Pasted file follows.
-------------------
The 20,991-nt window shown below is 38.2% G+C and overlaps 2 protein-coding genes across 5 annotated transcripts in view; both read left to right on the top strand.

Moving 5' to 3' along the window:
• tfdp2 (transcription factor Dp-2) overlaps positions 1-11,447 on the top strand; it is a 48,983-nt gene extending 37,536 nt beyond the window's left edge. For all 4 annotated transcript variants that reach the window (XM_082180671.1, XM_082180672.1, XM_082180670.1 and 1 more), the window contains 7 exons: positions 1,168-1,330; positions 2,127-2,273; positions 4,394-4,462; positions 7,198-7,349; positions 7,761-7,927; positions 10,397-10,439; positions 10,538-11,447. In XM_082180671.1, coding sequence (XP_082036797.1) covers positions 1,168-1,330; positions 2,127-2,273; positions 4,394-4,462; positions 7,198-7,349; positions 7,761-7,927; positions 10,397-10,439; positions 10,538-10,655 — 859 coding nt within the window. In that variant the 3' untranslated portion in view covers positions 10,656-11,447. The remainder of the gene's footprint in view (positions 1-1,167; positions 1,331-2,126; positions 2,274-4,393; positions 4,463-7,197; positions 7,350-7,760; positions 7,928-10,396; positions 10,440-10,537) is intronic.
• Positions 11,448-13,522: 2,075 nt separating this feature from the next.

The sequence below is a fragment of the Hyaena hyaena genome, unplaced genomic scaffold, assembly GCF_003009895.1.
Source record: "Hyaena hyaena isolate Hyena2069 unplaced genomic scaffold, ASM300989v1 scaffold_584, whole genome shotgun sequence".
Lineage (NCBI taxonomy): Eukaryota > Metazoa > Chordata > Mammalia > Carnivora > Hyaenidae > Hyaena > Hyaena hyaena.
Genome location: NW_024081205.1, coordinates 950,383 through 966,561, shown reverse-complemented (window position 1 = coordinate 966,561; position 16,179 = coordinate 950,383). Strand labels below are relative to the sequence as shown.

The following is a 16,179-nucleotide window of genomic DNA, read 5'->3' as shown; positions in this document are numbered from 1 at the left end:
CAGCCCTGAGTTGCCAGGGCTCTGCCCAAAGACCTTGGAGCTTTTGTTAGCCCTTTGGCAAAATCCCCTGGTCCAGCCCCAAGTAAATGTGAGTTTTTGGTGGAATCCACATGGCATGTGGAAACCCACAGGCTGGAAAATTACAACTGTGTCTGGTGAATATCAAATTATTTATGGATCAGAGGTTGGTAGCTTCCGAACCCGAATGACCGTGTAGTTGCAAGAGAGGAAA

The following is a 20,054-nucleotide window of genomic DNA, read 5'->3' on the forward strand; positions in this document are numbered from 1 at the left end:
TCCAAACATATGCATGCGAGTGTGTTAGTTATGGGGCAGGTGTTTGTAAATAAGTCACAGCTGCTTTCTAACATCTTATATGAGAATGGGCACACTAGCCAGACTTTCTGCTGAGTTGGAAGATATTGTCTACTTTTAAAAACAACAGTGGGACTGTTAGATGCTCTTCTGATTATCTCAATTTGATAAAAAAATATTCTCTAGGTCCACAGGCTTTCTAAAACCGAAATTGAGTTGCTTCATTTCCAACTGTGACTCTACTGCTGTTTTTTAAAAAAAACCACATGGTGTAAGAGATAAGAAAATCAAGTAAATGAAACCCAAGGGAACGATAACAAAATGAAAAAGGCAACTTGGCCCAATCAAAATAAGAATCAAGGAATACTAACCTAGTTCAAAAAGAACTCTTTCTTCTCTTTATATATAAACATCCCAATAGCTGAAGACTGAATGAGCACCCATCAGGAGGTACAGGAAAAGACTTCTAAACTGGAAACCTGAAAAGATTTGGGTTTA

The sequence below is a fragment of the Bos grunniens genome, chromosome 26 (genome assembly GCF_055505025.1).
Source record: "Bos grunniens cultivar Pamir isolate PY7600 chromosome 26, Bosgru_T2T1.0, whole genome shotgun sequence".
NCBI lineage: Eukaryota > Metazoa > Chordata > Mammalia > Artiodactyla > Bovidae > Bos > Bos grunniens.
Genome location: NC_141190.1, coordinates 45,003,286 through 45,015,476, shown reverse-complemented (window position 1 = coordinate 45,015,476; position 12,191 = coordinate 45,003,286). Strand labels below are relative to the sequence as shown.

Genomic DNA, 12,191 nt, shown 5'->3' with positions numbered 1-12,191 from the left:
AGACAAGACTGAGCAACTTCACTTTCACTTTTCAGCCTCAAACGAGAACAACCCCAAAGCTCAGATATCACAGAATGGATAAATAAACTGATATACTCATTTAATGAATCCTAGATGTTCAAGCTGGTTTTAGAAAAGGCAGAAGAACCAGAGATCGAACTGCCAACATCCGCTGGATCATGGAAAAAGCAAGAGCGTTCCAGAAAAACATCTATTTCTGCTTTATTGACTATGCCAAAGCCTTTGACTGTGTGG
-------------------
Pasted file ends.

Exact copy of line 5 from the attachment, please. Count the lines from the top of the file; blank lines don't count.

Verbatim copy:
The sequence below is a fragment of the Hyaena hyaena genome, unplaced genomic scaffold, assembly GCF_003009895.1.